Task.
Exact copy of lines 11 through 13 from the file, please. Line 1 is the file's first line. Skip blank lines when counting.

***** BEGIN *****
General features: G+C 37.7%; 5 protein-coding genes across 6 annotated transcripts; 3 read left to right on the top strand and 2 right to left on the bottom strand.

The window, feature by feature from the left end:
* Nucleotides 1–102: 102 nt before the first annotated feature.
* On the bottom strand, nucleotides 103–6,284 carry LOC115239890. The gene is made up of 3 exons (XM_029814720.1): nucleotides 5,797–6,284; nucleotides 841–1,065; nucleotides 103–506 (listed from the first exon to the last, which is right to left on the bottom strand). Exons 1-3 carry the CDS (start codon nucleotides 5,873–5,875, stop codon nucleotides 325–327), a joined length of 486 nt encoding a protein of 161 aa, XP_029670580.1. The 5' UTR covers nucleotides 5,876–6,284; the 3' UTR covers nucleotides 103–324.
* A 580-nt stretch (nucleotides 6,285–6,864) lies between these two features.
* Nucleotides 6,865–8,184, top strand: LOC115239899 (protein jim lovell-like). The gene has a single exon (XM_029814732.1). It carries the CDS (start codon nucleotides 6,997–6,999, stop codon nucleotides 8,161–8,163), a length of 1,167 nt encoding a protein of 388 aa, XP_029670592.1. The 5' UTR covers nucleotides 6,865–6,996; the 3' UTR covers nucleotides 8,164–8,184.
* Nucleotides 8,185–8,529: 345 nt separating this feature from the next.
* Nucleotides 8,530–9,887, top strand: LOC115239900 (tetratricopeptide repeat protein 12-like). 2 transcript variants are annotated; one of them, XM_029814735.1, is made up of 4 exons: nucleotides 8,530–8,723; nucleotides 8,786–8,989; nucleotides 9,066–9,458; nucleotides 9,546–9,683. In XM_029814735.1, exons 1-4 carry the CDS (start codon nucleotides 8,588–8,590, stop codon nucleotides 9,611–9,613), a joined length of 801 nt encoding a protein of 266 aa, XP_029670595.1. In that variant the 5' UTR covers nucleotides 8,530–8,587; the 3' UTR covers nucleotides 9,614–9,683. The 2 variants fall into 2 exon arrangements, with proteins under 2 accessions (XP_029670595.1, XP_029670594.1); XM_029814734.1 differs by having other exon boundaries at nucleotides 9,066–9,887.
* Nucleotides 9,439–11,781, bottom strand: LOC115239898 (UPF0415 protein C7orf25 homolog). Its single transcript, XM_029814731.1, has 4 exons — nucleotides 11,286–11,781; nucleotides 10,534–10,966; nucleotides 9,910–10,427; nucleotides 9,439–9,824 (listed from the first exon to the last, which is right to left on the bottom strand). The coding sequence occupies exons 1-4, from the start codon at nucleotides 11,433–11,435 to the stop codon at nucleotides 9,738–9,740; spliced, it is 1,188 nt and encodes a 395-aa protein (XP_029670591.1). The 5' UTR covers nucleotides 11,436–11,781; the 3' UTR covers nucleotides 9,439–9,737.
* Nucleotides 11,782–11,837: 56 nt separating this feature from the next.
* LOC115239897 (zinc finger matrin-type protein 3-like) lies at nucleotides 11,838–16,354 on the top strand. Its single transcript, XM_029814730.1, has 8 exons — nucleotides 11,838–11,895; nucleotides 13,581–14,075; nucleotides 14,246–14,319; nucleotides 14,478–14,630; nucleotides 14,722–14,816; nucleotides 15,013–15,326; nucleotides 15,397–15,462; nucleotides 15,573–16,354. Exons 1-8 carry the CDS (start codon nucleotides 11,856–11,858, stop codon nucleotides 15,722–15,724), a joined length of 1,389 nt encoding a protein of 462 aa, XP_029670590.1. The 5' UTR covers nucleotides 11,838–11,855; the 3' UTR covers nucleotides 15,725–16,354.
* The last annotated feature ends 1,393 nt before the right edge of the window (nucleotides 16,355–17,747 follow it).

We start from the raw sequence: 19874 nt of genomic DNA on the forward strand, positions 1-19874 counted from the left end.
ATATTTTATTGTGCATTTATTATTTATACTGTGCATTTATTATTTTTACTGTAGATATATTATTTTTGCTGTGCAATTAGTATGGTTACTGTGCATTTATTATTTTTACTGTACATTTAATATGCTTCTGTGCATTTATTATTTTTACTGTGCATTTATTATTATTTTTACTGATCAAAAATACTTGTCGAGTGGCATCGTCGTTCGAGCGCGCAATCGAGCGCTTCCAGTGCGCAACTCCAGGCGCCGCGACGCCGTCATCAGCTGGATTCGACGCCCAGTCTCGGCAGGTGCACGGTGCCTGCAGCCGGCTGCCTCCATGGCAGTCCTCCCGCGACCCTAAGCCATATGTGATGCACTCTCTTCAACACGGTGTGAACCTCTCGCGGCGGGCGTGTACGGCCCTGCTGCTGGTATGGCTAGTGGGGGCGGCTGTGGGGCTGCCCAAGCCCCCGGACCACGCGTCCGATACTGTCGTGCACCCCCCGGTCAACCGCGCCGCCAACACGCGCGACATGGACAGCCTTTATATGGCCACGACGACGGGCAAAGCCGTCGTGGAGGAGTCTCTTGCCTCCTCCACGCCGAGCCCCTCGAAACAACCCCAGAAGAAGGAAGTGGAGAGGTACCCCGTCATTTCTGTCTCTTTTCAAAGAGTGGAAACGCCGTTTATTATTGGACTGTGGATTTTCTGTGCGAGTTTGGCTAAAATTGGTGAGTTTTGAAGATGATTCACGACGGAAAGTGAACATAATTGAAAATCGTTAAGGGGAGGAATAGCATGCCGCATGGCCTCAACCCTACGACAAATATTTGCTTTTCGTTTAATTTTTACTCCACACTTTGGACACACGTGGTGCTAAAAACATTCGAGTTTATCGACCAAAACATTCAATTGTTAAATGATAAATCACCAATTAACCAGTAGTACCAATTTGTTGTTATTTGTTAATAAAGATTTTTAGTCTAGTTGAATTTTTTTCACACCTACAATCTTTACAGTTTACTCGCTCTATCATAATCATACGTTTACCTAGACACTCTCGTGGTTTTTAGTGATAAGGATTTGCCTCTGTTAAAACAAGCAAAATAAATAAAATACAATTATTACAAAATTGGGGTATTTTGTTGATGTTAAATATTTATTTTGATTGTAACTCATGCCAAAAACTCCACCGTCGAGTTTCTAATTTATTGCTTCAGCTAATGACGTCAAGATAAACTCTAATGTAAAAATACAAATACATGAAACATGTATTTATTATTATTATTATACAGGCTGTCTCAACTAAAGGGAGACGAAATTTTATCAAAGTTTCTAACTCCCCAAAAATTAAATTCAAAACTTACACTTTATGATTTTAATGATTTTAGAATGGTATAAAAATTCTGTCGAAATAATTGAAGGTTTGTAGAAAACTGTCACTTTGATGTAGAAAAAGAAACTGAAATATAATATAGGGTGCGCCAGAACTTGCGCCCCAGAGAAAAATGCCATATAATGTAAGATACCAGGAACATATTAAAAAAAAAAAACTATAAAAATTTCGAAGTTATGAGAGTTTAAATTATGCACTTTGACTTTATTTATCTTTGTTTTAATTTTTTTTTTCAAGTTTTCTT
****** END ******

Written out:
* LOC115239897 (zinc finger matrin-type protein 3-like) lies at nucleotides 11,838–16,354 on the top strand. Its single transcript, XM_029814730.1, has 8 exons — nucleotides 11,838–11,895; nucleotides 13,581–14,075; nucleotides 14,246–14,319; nucleotides 14,478–14,630; nucleotides 14,722–14,816; nucleotides 15,013–15,326; nucleotides 15,397–15,462; nucleotides 15,573–16,354. Exons 1-8 carry the CDS (start codon nucleotides 11,856–11,858, stop codon nucleotides 15,722–15,724), a joined length of 1,389 nt encoding a protein of 462 aa, XP_029670590.1. The 5' UTR covers nucleotides 11,838–11,855; the 3' UTR covers nucleotides 15,725–16,354.
* The last annotated feature ends 1,393 nt before the right edge of the window (nucleotides 16,355–17,747 follow it).

We start from the raw sequence: 19874 nt of genomic DNA on the forward strand, positions 1-19874 counted from the left end.